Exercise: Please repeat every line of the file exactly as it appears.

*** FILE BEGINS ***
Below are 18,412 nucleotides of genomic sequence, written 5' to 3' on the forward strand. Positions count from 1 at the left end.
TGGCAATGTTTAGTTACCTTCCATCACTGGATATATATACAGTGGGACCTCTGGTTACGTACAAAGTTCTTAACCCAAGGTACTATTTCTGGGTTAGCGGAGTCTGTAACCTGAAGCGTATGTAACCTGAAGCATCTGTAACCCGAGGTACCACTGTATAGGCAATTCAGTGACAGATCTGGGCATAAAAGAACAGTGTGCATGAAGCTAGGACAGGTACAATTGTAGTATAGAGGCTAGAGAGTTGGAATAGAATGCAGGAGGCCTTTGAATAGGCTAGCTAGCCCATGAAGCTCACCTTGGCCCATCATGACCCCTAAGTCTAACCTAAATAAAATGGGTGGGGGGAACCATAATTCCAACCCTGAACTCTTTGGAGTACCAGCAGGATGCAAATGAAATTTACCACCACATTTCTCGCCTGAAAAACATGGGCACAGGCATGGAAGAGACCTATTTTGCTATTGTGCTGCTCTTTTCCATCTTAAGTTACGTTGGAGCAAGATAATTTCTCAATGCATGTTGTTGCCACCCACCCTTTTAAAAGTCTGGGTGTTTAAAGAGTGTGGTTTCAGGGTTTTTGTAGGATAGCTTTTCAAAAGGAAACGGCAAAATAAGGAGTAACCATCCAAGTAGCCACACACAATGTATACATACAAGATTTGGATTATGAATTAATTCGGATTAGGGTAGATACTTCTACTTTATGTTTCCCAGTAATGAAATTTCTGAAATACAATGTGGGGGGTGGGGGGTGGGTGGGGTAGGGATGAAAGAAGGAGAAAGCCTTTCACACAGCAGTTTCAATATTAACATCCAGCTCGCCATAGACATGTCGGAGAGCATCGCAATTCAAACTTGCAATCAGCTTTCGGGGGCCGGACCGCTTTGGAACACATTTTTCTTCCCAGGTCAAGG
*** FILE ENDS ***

Below are 18,412 nucleotides of genomic sequence, written 5' to 3' on the forward strand. Positions count from 1 at the left end.
TGGCAATGTTTAGTTACCTTCCATCACTGGATATATATACAGTGGGACCTCTGGTTACGTACAAAGTTCTTAACCCAAGGTACTATTTCTGGGTTAGCGGAGTCTGTAACCTGAAGCGTATGTAACCTGAAGCATCTGTAACCCGAGGTACCACTGTATAGGCAATTCAGTGACAGATCTGGGCATAAAAGAACAGTGTGCATGAAGCTAGGACAGGTACAATTGTAGTATAGAGGCTAGAGAGTTGGAATAGAATGCAGGAGGCCTTTGAATAGGCTAGCTAGCCCATGAAGCTCACCTTGGCCCATCATGACCCCTAAGTCTAACCTAAATAAAATGGGTGGGGGGAACCATAATTCCAACCCTGAACTCTTTGGAGTACCAGCAGGATGCAAATGAAATTTACCACCACATTTCTCGCCTGAAAAACATGGGCACAGGCATGGAAGAGACCTATTTTGCTATTGTGCTGCTCTTTTCCATCTTAAGTTACGTTGGAGCAAGATAATTTCTCAATGCATGTTGTTGCCACCCACCCTTTTAAAAGTCTGGGTGTTTAAAGAGTGTGGTTTCAGGGTTTTTGTAGGATAGCTTTTCAAAAGGAAACGGCAAAATAAGGAGTAACCATCCAAGTAGCCACACACAATGTATACATACAAGATTTGGATTATGAATTAATTCGGATTAGGGTAGATACTTCTACTTTATGTTTCCCAGTAATGAAATTTCTGAAATACAATGTGGGGGGTGGGGGGTGGGTGGGGTAGGGATGAAAGAAGGAGAAAGCCTTTCACACAGCAGTTTCAATATTAACATCCAGCTCGCCATAGACATGTCGGAGAGCATCGCAATTCAAACTTGCAATCAGCTTTCGGGGGCCGGACCGCTTTGGAACACATTTTTCTTCCCAGGTCAAGG